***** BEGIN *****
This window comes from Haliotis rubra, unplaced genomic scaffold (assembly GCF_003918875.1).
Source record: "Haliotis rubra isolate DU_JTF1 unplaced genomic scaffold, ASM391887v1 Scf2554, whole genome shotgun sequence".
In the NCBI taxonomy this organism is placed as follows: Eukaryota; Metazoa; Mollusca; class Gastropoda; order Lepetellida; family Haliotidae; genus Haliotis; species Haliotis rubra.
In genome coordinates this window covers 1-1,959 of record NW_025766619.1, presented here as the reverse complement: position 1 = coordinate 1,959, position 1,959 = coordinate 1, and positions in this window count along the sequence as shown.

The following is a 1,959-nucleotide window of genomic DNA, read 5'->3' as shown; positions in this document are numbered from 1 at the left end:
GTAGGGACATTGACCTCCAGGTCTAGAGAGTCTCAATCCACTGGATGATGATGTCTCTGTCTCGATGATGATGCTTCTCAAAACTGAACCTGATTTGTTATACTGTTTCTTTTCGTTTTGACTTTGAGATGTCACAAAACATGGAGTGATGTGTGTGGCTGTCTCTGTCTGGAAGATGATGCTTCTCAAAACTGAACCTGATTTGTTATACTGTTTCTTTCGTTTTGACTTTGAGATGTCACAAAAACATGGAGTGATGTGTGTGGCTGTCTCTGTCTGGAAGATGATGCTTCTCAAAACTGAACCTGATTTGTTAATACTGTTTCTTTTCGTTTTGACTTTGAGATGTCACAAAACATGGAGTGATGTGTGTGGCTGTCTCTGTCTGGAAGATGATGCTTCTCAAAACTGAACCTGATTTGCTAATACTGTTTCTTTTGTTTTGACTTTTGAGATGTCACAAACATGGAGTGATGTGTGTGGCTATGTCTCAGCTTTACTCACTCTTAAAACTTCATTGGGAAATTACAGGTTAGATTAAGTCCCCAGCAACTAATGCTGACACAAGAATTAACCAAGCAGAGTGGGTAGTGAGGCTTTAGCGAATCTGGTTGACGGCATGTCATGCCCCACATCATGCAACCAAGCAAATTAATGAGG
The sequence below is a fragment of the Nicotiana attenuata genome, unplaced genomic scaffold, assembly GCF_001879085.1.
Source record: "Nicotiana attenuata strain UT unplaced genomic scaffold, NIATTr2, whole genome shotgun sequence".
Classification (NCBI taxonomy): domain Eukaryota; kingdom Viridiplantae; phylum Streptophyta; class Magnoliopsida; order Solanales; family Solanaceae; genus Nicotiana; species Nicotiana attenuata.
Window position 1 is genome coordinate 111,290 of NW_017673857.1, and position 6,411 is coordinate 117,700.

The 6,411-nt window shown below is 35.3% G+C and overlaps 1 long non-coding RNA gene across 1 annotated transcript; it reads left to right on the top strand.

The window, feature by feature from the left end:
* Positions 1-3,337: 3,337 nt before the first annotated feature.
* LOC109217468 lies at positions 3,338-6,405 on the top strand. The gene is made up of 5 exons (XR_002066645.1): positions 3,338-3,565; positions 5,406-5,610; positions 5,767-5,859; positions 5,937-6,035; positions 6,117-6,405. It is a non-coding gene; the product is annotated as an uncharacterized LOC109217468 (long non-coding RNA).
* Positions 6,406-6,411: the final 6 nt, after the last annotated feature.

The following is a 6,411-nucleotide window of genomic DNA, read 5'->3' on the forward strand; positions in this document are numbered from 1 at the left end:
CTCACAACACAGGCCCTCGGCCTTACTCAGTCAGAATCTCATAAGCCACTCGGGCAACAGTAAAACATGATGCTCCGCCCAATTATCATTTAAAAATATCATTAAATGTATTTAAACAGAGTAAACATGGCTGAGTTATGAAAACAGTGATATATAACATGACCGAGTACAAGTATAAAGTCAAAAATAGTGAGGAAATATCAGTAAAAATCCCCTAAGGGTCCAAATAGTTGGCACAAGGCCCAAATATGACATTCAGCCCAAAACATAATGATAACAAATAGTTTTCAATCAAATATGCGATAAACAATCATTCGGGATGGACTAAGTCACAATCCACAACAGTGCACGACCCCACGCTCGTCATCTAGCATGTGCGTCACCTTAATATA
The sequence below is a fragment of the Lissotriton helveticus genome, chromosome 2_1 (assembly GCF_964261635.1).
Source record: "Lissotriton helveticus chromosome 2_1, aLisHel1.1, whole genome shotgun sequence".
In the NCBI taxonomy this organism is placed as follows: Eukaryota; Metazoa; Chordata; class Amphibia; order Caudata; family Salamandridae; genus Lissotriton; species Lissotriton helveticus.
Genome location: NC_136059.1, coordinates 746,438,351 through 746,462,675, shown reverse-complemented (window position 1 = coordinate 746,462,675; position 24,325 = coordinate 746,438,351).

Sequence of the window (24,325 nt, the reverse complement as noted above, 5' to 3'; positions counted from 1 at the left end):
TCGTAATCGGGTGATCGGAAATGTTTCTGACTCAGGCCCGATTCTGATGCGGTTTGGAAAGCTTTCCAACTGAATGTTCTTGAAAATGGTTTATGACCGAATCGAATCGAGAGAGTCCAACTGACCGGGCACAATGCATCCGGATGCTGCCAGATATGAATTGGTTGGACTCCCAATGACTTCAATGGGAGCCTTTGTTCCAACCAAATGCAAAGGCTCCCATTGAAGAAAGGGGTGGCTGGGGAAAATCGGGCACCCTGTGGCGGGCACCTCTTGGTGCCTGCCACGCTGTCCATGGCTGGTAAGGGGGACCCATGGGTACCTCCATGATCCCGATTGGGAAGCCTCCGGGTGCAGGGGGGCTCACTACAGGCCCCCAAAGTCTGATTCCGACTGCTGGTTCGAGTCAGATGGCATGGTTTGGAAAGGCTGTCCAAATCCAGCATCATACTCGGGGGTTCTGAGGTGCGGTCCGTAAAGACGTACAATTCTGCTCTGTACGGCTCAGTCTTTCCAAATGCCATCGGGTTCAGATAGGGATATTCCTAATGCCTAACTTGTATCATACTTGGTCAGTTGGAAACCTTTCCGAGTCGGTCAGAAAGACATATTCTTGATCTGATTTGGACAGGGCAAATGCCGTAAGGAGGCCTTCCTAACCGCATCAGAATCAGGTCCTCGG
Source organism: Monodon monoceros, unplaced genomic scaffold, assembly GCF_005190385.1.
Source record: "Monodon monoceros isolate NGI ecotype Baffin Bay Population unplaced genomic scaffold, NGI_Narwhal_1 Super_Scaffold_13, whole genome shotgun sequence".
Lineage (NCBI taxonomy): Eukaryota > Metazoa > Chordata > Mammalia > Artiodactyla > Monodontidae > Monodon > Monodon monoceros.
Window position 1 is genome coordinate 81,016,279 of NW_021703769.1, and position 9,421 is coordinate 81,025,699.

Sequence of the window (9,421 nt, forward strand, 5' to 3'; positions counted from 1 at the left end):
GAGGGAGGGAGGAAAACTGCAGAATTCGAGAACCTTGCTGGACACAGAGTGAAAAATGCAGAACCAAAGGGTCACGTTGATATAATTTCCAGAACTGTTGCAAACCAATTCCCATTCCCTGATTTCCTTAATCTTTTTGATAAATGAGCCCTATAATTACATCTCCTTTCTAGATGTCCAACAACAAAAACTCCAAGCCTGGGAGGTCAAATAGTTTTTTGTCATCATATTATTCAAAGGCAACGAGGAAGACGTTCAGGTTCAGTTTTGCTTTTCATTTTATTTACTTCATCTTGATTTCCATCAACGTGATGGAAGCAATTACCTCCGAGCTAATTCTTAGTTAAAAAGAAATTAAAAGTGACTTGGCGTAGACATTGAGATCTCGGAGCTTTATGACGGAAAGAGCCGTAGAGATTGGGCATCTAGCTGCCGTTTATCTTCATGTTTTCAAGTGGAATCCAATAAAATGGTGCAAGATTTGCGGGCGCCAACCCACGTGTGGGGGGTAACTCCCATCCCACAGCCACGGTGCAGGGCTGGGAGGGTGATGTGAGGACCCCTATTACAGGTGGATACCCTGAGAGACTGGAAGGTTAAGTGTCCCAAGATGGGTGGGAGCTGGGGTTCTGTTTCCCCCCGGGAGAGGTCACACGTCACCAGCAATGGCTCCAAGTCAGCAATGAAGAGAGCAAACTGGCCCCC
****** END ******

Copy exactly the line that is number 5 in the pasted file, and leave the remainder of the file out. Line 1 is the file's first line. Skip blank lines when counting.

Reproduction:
The following is a 1,959-nucleotide window of genomic DNA, read 5'->3' as shown; positions in this document are numbered from 1 at the left end: